The idea of the modern Indian office is a theme that fascinates us in our exploration of innovative design. The office in its current form—with automation equipment, modular furniture and carpet tiles, false ceilings and air conditioning—is a largely Western invention. Merely adding an element of “Indian-ness” to this prevailing view of the ideal work environment might seem contrived.
However, we occasionally encounter spaces where a distinctly Indian ethos has been integrated into the design of buildings, or interiors, in a very natural manner. TCS’ stone-clad deccanpark is a high-profile example of an architect’s response to local materials and environment. Below are two more pioneering approaches to making workspaces look and feel “Indian”, from the inside and the outside. Interestingly, all three design solutions arise from aspects of the client’s brief, or the architects’ understanding of the client’s business and work culture, not from a specific mandate to “be Indian”.
Classic furniture, cutting-edge technology
The office design for Media Lab Asia at IIT Chennai, designed by architectural firm Varsha and Pradeep Architects, establishes a modern Indian aesthetic in an environment dedicated to cutting-edge technology. Quintessentially Indian material, décor (terracotta statues and chiks) and furniture (cane-backed task chairs, basic free-standing wooden desks, see alongside) integrate seamlessly with all the fittings of a modern office.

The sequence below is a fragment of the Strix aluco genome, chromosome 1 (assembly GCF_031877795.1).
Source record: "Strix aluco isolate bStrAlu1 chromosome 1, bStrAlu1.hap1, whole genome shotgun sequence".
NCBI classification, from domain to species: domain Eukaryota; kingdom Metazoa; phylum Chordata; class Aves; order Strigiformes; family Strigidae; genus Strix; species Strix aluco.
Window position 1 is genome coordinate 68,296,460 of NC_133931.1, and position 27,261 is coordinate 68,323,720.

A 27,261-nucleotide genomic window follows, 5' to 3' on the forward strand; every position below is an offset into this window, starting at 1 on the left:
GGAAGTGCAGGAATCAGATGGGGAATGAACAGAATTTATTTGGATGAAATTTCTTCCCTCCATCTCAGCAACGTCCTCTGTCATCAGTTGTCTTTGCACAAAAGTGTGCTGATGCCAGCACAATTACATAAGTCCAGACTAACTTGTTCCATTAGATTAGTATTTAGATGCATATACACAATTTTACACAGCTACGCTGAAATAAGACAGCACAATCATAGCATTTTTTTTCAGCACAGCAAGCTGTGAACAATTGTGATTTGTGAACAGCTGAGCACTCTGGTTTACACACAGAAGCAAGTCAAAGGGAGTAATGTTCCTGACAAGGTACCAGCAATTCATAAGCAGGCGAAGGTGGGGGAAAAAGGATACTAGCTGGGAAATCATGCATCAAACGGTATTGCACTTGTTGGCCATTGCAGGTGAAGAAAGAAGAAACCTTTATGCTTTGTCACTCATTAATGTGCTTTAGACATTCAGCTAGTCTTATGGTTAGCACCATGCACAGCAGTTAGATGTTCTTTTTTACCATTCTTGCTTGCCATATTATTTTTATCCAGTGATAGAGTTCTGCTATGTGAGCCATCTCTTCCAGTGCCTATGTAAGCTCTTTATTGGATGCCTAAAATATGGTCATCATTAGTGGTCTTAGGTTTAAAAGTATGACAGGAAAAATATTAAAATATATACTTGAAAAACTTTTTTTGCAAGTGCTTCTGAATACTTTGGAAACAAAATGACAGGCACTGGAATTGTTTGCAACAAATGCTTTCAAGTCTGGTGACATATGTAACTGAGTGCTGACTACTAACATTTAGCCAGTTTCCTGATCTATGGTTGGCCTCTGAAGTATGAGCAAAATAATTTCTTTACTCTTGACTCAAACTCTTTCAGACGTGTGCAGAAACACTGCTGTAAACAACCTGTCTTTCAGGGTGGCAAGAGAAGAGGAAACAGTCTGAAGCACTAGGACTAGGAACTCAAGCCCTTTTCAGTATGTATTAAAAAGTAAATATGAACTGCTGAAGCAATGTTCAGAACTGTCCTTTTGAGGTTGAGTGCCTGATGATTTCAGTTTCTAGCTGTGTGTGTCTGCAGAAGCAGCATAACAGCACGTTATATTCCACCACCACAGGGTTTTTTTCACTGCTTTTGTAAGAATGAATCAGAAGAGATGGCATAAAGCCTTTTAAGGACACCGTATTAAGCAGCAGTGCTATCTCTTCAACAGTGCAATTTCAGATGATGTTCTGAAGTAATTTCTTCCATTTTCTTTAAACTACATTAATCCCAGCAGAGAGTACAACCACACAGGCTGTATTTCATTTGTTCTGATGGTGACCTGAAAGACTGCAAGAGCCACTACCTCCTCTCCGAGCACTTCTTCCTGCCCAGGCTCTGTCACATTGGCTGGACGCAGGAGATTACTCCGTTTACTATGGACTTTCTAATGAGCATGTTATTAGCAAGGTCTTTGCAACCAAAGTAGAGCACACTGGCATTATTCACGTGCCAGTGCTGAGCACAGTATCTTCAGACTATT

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Since research teams at the lab were likely to vary in size and configuration over time, they needed flexibility and mobility to work in different parts of the 2,500 sq. ft office. The architects provided two sets of hanging raceways, with mounted data and power sockets, and high-quality extension boards to which users could plug in multiple sockets. Each storage system was designed as a free-standing mobile unit, which could be pulled along by the user and placed alongside any table. With softboards to pin up paper and a whiteboard at the back which could be raised on demand, it served as a conventional workstation. A “false ceiling” made of timber joists and cement boards in the style of traditional Chennai terrace roofing facilitated the air conditioning and was easy to maintain.
Photograph courtesy the Architects
By placing modern technology in a familiar, almost domestic, environment, the laboratory is a stunning example of a contemporary and resolutely Indian workplace.
The eastern front
Most contemporary buildings in India wear a metal and glass façade. It is perhaps the defining attribute of modern architecture, though it can trap heat and light if not well-planned. Nitin Killawala of Group Seven Architects demonstrates that a building façade can be contemporary, visually appealing and uniquely Indian, without a glass front.
Asked to design and construct a 30,000 sq. ft building in Pune for the non-profit arm of media group Sakaal, he layered the exterior of the building with a graphic template of letters in the Devanagari script (below). Achyut Palav, graphic artist and Indian calligraphy expert, was commissioned to design the cut-outs, made in plywood and finished with exterior paints. The bold lettering and clean lines draw attention to the facade, and “literally” establish a connection between the edifice and its owner.
Aparna Piramal Raje is director, BP Ergo. Radhika Desai is a Mumbai-based interior architect.
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